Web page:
London Fire Brigade

Firefighters urge you to plan your great escape

17 May 2010

Planning an escape route could be the difference between life and death if there’s a fire in your home, according to London Fire Brigade.

Andy Hickmott, London Fire Brigade’s Assistant Commissioner for Community Fire Safety, said: “Firefighters attend around 110 accidental home fires in London each week, some of which are serious and sadly sometimes even fatal. Fire can strike when you least expect it. That’s why we’re asking you to think carefully about how you’d escape from a fire in your home.

By planning and practising an escape route you will vastly increase your chance of surviving a fire”.

London’s firefighters advise that everyone who lives in your home, including children, older people and lodgers, knows how to escape in a fire. If a fire starts in your home the priority is always to get everyone out and call 999.

Andy Hickmott added: “It’s really important that children are aware of what to do in a fire, if they see a fire they should never hide, but should raise the alarm and get out. You can use our tips and advice to practice with children and even make planning your escape route fun”.

London Fire Brigade offers the following advice on making your fire escape plan:
• Make sure everyone knows where the keys to doors and windows are kept, so if there’s a fire they can get out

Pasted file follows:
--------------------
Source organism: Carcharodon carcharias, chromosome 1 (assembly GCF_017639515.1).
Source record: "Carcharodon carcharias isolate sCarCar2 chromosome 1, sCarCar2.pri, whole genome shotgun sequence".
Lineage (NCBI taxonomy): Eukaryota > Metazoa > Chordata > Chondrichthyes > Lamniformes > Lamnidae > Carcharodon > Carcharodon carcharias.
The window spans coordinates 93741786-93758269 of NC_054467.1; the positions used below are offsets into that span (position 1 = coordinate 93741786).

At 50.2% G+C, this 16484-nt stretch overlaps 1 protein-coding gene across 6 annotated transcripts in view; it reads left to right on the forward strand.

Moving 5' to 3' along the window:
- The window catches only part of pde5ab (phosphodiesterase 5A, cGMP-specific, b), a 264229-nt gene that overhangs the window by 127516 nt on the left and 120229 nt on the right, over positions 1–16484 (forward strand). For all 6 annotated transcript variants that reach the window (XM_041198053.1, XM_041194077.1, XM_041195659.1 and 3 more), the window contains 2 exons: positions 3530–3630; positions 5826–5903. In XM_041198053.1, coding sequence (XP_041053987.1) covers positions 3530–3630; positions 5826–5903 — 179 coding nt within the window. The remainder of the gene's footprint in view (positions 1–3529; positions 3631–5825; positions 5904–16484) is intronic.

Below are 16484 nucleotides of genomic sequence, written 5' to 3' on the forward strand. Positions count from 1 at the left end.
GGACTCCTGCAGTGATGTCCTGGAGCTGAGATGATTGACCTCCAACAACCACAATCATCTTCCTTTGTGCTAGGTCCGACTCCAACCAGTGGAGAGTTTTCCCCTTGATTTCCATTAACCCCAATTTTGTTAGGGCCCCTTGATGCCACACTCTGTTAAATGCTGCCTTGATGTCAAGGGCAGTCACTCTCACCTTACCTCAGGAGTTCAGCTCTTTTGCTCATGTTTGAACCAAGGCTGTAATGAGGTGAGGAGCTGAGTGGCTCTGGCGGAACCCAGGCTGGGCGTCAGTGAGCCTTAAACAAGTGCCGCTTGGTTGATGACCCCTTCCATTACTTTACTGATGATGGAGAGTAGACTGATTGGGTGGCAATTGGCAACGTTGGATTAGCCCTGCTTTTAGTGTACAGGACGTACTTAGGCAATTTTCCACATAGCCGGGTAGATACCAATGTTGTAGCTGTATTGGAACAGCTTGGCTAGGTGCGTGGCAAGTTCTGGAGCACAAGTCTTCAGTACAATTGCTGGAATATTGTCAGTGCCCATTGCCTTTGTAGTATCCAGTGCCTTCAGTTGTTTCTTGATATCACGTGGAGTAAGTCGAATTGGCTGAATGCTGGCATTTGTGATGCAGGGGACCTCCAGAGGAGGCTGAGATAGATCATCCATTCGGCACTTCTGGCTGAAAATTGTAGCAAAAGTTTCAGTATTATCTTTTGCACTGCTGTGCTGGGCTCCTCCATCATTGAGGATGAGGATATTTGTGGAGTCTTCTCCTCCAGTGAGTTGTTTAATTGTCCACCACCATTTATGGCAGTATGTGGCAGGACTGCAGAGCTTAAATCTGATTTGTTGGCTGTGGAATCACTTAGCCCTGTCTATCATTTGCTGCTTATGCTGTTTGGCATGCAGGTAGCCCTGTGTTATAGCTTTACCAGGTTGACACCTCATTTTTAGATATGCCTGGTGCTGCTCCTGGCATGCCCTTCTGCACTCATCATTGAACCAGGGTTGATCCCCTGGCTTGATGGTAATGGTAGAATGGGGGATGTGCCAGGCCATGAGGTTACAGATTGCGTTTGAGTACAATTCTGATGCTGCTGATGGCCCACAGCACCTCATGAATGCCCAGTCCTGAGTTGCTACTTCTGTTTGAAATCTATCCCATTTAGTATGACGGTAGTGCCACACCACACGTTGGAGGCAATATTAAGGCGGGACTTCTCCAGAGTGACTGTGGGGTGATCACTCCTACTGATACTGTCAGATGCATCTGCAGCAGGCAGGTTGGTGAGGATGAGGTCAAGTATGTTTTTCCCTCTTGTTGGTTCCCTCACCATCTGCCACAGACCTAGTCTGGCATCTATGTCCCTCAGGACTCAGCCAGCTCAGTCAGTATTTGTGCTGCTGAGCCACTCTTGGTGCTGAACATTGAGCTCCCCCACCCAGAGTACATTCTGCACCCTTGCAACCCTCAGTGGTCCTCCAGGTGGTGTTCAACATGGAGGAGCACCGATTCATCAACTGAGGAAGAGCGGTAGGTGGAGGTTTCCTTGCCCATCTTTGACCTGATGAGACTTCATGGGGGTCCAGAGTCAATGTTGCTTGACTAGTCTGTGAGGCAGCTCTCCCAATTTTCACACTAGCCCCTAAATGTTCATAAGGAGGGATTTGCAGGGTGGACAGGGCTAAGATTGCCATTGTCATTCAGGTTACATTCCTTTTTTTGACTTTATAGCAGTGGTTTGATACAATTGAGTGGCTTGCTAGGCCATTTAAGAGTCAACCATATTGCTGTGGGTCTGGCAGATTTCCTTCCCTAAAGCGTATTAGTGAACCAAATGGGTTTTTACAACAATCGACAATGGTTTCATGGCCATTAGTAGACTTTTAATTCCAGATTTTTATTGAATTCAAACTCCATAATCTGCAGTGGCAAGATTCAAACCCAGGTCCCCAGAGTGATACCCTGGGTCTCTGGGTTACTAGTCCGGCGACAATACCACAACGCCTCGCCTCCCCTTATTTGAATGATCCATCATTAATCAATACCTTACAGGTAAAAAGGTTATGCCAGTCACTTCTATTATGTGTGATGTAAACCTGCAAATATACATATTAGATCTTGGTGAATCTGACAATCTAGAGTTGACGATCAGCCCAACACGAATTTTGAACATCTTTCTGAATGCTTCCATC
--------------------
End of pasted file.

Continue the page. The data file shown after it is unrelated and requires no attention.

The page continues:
• Choose an escape route now rather than waiting until there is a fire. The best route is usually the normal way in and out of your home.
• Choose a second escape route, in case your usual route out is blocked. Remember – if you live on the ground floor, a window could be used as an escape route.
• Escape routes and exits should be kept clear and free from clutter. 
• Plan the order that you will escape in, so that if you have to go out of a window you can help others down (ground and first floor only).
• What would you do if you can’t escape as your route is blocked?  If you can’t escape you will need to find a room where you can wait for the fire brigade. The room will ideally have a window and a telephone so you can call for help.
• Make sure everyone in your home knows the plan and put a reminder of what to do on the fridge door or notice board. 

The Brigade has launched the final episode of its ‘firefighter’s diary’ series of YouTube video clips. In the final clip (which can be viewed here) firefighter Ben Yong, from Kensington Fire Station, highlights the importance of planning an escape route in the home. He visits a person’s home and explains how and why to plan an escape route. Ben says: “In a smoke filled room you will quickly become disorientated and you will get lost in your own home if you don’t have an escape route planned in advance”.

Notes to editors

To interview a Brigade spokesperson about the importance of fire escape plans for the home, call the press office on 020 8536 5922.
For more information on escape, go to

Key London statistics

Last year (2009), 47 people died in accidental fires in the home. In nearly 60% of these fires (58%) no smoke alarm was fitted.

In the past three years:
There were 20,633 fires in the homes of Londoners
• 133 people died in fires in the home
• 2,750 people were injured in fires in the home